Why Coloured Skirting Boards Are Taking Over.
“You can have any colour, as long as it’s black,”
Henry Ford is often paraphrased as saying. When it comes to skirting boards, it’s traditionally been a similar story: regardless of your interior design style, the colour choice has generally been shades of white.
But times are changing. It’s now possible to buy skirting boards in a range of colours, so there’s no need to think in terms of the same old white-and-beige palette. This means that your skirting boards can be adapted to suit a wide range of interior design styles, rather than being a bit of an afterthought.
This article takes a look at some of the best ways that coloured skirting boards can breathe new life into a room, whatever your interior design preferences.
Give your skirting boards a Scandi Pop
Pretty much the whole world has fallen in love with Scandinavian-style interiors. Inspired by the simple, minimalist styles that grew in popularity throughout Scandinavia in the 1950s, it was borne out of a desire to ensure that beautiful, functional objects weren’t exclusively available to the rich.
One of the things we love most about Scandi style is that it works in almost any type of room. While the Scandinavian ideal generally involves hardwood flooring and contemporary furniture in neutral hues, it’s possible to adapt the look to suit your own space.
The Scandi Pop trend is an evolution of the “classic” Scandinavian interior. It involves enlivening a pared-back, neutral room by adding a splash of pastel or neon colour. Whether you live in a small, contemporary inner-city apartment or a spacious suburban home, it’s pretty easy – certainly compared to other, more extravagant interiors trends – to take a neutral room and add a few well-placed pops of colour.
Typically, those colour pops have been provided by things like bright cushions on sofas, strikingly painted chairs or vibrantly coloured plates on a shelf, but now we’re seeing skirting boards get in on the act too. If you’re decorating a Scandi-inspired room, simply choose a bright or pastel colour for your skirting boards to take advantage of this super-trendy interior design aesthetic.
Contrast your skirting boards and walls
Like the idea of a Scandi Pop-themed room, but looking for something a little more striking than pastels and neutrals? Sounds like you need a bit of colour contrast in your life!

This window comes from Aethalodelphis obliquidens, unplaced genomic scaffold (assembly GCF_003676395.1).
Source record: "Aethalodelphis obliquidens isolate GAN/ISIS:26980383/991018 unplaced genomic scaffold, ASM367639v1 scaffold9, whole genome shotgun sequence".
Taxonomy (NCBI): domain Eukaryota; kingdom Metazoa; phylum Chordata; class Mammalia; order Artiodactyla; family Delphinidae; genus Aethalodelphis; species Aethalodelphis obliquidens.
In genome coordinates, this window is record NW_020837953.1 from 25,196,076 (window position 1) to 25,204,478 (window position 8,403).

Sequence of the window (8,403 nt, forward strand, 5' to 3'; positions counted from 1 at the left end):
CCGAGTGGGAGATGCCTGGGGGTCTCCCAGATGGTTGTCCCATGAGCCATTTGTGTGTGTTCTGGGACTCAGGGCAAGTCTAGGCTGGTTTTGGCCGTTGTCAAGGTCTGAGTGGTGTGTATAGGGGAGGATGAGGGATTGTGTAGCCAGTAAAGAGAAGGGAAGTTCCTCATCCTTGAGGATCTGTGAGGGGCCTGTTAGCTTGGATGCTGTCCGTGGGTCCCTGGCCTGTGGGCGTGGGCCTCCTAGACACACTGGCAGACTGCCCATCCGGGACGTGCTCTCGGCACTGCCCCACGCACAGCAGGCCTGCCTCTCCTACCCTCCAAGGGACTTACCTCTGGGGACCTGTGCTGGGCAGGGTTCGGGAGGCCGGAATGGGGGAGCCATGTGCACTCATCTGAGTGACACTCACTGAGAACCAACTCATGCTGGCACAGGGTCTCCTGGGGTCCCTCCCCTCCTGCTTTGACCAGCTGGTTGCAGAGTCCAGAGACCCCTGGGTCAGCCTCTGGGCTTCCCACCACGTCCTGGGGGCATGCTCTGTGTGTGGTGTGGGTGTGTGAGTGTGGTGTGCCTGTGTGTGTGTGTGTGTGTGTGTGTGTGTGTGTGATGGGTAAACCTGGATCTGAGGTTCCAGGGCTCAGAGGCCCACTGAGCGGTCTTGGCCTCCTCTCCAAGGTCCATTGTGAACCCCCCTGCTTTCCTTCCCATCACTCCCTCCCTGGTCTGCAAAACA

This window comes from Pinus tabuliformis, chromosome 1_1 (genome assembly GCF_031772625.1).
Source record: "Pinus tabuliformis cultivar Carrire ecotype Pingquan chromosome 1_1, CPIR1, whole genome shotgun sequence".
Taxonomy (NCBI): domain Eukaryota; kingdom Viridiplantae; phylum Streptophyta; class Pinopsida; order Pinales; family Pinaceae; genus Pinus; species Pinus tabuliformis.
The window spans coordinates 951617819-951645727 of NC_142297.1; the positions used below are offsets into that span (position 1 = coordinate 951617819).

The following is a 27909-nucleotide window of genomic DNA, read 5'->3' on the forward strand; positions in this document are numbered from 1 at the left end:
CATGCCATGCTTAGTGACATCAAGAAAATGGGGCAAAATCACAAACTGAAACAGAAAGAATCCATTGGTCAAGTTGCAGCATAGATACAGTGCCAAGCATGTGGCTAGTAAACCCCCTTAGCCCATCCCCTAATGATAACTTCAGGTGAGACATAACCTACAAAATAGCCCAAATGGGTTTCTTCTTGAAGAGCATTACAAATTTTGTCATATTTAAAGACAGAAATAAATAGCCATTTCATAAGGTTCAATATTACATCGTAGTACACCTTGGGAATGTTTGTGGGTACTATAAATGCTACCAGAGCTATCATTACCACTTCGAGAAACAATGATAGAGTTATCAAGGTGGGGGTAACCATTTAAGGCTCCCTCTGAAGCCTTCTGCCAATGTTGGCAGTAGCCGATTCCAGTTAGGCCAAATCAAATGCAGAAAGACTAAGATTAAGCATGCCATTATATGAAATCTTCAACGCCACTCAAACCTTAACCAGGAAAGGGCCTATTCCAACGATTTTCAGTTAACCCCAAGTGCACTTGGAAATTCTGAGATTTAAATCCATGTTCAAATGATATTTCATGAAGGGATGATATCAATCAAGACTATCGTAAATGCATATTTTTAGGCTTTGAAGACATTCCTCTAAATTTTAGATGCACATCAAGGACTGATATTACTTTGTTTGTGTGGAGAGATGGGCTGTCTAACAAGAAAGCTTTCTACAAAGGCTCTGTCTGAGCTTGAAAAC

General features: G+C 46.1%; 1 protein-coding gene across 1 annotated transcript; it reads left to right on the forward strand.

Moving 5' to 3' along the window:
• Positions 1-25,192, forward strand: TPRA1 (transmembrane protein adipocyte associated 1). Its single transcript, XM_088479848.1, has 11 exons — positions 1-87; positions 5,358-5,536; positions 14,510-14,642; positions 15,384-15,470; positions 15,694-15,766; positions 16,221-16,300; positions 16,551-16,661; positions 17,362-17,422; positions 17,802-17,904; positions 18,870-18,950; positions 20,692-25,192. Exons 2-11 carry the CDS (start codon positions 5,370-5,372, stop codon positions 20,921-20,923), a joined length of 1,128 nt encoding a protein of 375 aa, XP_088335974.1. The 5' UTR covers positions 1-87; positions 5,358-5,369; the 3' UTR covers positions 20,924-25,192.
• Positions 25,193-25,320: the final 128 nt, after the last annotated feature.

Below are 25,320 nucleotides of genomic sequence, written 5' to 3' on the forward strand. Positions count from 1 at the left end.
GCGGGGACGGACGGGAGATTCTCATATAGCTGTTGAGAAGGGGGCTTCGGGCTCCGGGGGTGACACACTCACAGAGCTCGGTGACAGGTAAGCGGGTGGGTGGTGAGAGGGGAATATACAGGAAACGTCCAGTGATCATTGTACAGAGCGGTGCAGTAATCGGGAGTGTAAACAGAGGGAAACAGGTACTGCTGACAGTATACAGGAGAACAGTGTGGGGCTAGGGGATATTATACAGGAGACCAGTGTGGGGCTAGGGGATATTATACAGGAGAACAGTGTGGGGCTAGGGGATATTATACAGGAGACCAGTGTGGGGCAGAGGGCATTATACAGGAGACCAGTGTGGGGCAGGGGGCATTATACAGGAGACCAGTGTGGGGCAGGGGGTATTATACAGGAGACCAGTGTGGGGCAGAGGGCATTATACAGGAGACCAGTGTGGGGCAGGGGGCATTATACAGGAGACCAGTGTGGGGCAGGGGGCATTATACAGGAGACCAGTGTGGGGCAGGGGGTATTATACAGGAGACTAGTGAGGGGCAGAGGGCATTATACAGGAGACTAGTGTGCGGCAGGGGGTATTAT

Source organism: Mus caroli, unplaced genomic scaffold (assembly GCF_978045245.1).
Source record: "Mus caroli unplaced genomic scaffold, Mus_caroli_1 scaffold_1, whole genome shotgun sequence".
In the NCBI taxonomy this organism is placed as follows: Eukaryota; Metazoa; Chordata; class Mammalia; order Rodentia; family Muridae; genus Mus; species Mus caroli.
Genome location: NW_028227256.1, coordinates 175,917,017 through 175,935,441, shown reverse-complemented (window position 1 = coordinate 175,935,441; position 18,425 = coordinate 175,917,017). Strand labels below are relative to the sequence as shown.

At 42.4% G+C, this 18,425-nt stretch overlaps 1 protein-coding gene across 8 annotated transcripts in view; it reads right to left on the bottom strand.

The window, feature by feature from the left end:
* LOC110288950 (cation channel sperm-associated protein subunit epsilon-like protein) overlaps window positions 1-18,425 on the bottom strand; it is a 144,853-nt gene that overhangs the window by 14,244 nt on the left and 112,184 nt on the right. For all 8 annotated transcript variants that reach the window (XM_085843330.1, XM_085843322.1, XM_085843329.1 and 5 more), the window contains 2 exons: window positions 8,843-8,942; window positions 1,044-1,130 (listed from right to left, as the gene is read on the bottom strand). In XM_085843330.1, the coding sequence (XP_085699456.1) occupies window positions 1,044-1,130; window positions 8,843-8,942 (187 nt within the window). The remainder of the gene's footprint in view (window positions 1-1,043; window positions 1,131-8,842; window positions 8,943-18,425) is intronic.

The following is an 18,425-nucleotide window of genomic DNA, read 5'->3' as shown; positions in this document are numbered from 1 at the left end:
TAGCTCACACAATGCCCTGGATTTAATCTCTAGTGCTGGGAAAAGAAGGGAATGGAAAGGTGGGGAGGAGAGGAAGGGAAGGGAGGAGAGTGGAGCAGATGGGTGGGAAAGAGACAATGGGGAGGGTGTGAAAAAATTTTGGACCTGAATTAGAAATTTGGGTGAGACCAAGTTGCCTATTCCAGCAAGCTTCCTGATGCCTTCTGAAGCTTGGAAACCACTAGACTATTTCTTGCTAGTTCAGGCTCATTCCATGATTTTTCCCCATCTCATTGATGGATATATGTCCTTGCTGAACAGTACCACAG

There are a few different types of colour contrast that you can use to inspire your interior design planning:
- Contrasting tones (think black and white or red and green)
- Lights and darks (this could include different shades of the same colour)
- Warm and cold (like red and blue)
While each of these looks can be applied to your skirting boards, I particularly love the contrast of a dark skirting board against a light wall. This contemporary design trend is a really good way to bring a sense of spaciousness to a room, making it a perfect choice for smaller houses and apartments. The darkness of the skirting boards helps to frame the lighter walls, which can make them seem larger than they really are and helps to bring some definition to the lighter space.
Take inspiration from the Georgians by matching skirting boards and walls
Georgian architecture was characterised by a love of all things elegant, with pastel colour palettes – particularly pea-green, mauve and pink – coming to the fore. Interior mouldings such as skirting boards were often painted to match the walls, which creates a calming effect when coupled with pastel colours.
Whether or not your home boasts an authentic Georgian interior, this design trend is well worth considering. While wealthy Georgians had sprawling country estates to play with, this style works equally well in smaller rooms, providing the illusion of extra space by removing any clearly defined borders.
Matching pastel-coloured walls and skirting boards is also a great way to bring a feeling of calmness to your home. This makes it perfect for all you lovers of Hygge, the Danish lifestyle craze that’s all about invoking feelings of comfort and contentment. If you’re not a fan of Hygge, maybe you should be? After all, it can’t be a coincidence that Denmark is routinely named as one of the world’s happiest countries!
Image 1 : Farrow and Ball
Image 2 : Little Greene